The new feature is the result of an acquisition last year when GitHub snapped up San Francisco-based code analysis platform Semmle; the Microsoft-owned code-hosting platform revealed at the time that it would make Semmle’s CodeQL analysis engine available natively across all open source and enterprise repositories. After several months in beta, code scanning is now rolling out to all developers.
It’s estimated that some 60% of security breaches involve unpatched vulnerabilities. Moreover, 99% of all software projects are believed to contain at least one open source component, meaning that dodgy code can have a significant knock-on impact for many companies.
Typically, fixing vulnerabilities requires a researcher to first find the vulnerability and disclose it to the repository maintainer, who fixes the issue and alerts the
Amazon already got rid of checkout lines at its brick-and-mortar Amazon Go stores. Now, it wants to make getting into those stores easier too. Starting Tuesday, the retail giant will let people use its latest biometric tech — dubbed Amazon One — to enter two Amazon Go locations in Seattle.
“Amazon One is a fast, convenient, contactless way for people to use their palm to make everyday activities like paying at a store, presenting a loyalty card, entering a location like a stadium, or badging into work more effortless,” Dilip Kumar, Amazon’s vice president of physical retail and technology, said Tuesday in a blog post. “The service is designed to be highly secure and uses custom-built algorithms and hardware to create a person’s unique palm signature.”
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Sysdig also adds threat detection using AWS CloudTrail with open source Falco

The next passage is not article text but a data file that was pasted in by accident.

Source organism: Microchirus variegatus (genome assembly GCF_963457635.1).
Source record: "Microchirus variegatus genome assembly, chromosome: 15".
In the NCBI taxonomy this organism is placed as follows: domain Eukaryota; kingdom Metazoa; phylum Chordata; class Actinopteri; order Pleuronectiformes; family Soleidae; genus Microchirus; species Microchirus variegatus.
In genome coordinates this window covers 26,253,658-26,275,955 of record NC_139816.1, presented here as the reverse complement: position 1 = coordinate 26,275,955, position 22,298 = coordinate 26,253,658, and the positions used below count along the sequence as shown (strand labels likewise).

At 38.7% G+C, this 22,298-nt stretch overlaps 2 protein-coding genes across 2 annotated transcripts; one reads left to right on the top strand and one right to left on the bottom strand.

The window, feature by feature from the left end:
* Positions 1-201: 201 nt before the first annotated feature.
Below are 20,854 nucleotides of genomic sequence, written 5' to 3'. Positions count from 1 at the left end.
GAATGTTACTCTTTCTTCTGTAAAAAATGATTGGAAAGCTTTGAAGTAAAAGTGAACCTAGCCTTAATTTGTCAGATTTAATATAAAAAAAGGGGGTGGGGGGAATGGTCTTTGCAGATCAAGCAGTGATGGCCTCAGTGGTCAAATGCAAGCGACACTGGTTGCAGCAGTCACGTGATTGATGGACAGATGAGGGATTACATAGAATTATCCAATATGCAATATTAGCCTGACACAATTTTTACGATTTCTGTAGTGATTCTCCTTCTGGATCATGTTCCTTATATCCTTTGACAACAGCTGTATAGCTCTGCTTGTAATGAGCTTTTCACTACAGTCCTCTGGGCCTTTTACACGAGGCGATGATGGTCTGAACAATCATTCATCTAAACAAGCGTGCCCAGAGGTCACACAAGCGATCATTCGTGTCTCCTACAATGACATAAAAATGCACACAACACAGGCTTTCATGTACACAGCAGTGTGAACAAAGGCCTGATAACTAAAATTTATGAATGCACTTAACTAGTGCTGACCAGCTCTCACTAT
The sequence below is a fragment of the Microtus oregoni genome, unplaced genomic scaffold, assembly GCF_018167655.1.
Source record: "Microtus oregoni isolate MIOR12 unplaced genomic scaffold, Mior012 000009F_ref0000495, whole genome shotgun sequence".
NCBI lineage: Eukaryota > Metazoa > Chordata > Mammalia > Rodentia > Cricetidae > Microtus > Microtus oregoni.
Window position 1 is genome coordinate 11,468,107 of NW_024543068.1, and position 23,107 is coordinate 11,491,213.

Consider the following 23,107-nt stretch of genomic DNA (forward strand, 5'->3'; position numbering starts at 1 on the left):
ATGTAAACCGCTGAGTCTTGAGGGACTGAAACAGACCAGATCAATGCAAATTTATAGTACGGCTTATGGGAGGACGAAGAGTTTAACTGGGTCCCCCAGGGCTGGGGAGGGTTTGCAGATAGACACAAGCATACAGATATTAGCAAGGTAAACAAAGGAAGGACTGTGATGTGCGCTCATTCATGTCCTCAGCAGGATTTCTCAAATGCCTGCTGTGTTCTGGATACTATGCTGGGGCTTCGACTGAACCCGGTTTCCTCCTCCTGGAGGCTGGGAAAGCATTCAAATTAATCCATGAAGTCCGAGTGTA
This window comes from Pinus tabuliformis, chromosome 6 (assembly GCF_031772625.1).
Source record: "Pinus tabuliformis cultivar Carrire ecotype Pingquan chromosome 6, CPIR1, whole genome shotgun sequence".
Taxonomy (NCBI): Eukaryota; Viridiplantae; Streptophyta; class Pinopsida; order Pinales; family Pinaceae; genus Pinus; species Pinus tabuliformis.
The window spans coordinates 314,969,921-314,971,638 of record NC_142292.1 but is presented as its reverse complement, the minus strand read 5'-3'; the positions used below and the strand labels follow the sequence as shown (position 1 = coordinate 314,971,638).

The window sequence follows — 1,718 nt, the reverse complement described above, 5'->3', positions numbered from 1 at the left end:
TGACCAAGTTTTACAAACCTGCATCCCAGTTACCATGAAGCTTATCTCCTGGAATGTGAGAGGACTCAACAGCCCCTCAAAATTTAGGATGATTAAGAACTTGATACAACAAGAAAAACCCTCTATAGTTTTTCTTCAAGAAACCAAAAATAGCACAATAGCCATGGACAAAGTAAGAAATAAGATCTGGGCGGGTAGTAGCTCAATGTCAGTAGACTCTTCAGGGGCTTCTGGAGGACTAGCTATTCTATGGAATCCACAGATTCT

Sysdig, Inc., the secure DevOps leader, today announced automated inline image scanning for AWS Fargate containers, directly in Amazon Elastic Container Registry (ECR). Sysdig is the first container and Kubernetes security platform to offer inline scanning for Fargate, which doesn’t require customers to share images or registry credentials outside of their Amazon Web Services (AWS) environment. Sysdig also announced the addition of threat detection using AWS CloudTrail with Falco, the runtime security tool created by Sysdig, and now a CNCF project. The announcement today focuses on closing the visibility and security gap for organizations running on AWS, including in serverless environments like Fargate. The Sysdig Secure DevOps Platform is based on open source technologies. By marrying rich data with context, Sysdig provides deep visibility to organizations looking to embed security, validate compliance, and maximize availability across their entire
New technology announced Tuesday by Amazon that allows the palm of a user’s hand to double as a credit card or company ID could find its way into use in office buildings and sports stadiums, according to the e-commerce giant, which said it chose the palm technology because it’s “more private” than other biometric markers as consumers continue to have concerns over data privacy and big tech.
The technology, called Amazon One, uses custom-built algorithms and hardware to create a person’s unique “palm signature,” allowing for everything from making credit card or loyalty card purchases to entering a location like a stadium, or badging